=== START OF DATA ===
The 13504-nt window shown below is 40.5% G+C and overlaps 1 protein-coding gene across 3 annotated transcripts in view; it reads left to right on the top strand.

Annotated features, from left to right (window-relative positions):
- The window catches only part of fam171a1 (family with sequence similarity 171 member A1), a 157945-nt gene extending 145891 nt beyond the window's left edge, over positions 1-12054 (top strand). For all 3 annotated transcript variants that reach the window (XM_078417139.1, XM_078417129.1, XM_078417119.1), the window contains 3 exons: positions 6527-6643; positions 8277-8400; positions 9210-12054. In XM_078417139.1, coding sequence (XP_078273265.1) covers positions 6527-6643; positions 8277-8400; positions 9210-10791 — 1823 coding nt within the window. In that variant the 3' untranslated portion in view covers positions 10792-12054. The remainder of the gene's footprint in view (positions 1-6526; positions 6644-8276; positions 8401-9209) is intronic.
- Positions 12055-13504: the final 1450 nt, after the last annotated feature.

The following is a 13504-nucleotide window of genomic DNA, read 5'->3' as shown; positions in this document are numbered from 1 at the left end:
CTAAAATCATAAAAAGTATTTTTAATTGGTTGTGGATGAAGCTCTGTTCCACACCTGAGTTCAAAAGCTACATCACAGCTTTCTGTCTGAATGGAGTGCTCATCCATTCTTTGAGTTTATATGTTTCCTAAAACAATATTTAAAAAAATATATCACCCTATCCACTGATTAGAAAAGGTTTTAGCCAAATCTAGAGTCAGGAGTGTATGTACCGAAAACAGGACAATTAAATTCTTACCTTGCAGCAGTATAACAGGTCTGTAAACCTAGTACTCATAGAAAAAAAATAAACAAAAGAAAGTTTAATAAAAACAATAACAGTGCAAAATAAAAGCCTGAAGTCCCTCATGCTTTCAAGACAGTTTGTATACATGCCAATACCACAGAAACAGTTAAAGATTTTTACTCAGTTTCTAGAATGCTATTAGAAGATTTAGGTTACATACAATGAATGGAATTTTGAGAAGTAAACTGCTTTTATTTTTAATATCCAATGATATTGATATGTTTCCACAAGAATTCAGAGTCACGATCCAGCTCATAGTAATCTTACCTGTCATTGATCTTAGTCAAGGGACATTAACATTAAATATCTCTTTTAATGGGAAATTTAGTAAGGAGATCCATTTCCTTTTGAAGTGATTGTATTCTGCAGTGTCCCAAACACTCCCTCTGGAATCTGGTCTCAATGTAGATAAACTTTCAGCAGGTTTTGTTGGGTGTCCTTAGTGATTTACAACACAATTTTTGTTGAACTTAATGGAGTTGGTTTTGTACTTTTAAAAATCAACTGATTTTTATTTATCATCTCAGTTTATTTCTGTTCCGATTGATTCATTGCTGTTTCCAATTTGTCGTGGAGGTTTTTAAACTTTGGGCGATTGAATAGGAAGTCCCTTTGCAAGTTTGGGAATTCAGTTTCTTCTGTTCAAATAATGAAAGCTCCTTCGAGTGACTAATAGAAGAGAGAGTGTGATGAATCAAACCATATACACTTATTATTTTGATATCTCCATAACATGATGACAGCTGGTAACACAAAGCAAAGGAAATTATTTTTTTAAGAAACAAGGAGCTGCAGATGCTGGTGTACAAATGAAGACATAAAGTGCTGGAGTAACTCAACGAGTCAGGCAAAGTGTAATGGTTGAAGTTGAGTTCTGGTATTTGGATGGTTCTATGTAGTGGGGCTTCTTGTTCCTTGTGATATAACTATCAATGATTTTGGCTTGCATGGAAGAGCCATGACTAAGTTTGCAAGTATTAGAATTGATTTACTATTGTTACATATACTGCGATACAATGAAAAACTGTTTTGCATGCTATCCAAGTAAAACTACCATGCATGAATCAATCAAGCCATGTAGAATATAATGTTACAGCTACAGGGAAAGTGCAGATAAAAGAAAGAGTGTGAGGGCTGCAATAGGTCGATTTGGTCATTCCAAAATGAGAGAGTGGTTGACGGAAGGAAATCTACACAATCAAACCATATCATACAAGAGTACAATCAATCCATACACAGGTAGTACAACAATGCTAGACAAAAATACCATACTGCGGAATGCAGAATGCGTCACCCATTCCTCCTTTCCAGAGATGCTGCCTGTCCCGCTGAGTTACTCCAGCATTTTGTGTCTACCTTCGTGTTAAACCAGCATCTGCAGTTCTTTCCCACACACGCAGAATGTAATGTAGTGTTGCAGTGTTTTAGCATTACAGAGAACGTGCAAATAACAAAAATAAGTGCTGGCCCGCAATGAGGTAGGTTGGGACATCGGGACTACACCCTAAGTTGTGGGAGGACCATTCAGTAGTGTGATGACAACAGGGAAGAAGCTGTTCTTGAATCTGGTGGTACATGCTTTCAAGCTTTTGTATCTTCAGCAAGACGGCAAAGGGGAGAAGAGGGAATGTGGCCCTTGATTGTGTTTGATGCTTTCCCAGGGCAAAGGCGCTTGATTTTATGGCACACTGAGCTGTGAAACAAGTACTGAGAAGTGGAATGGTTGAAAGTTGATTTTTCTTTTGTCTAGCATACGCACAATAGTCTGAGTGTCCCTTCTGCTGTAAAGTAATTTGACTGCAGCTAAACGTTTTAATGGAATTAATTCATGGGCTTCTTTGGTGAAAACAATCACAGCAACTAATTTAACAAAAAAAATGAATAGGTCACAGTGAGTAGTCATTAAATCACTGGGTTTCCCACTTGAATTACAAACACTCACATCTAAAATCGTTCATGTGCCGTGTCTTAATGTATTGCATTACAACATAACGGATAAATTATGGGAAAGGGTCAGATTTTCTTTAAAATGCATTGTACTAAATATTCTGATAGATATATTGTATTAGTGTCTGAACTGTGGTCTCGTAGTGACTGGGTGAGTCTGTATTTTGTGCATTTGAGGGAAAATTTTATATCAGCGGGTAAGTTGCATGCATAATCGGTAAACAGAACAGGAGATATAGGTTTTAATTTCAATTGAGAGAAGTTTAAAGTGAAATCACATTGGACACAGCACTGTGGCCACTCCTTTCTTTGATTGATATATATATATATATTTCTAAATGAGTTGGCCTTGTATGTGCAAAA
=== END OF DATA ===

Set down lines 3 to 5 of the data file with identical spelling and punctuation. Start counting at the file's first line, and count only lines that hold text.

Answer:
- The window catches only part of fam171a1 (family with sequence similarity 171 member A1), a 157945-nt gene extending 145891 nt beyond the window's left edge, over positions 1-12054 (top strand). For all 3 annotated transcript variants that reach the window (XM_078417139.1, XM_078417129.1, XM_078417119.1), the window contains 3 exons: positions 6527-6643; positions 8277-8400; positions 9210-12054. In XM_078417139.1, coding sequence (XP_078273265.1) covers positions 6527-6643; positions 8277-8400; positions 9210-10791 — 1823 coding nt within the window. In that variant the 3' untranslated portion in view covers positions 10792-12054. The remainder of the gene's footprint in view (positions 1-6526; positions 6644-8276; positions 8401-9209) is intronic.
- Positions 12055-13504: the final 1450 nt, after the last annotated feature.

The following is a 13504-nucleotide window of genomic DNA, read 5'->3' as shown; positions in this document are numbered from 1 at the left end: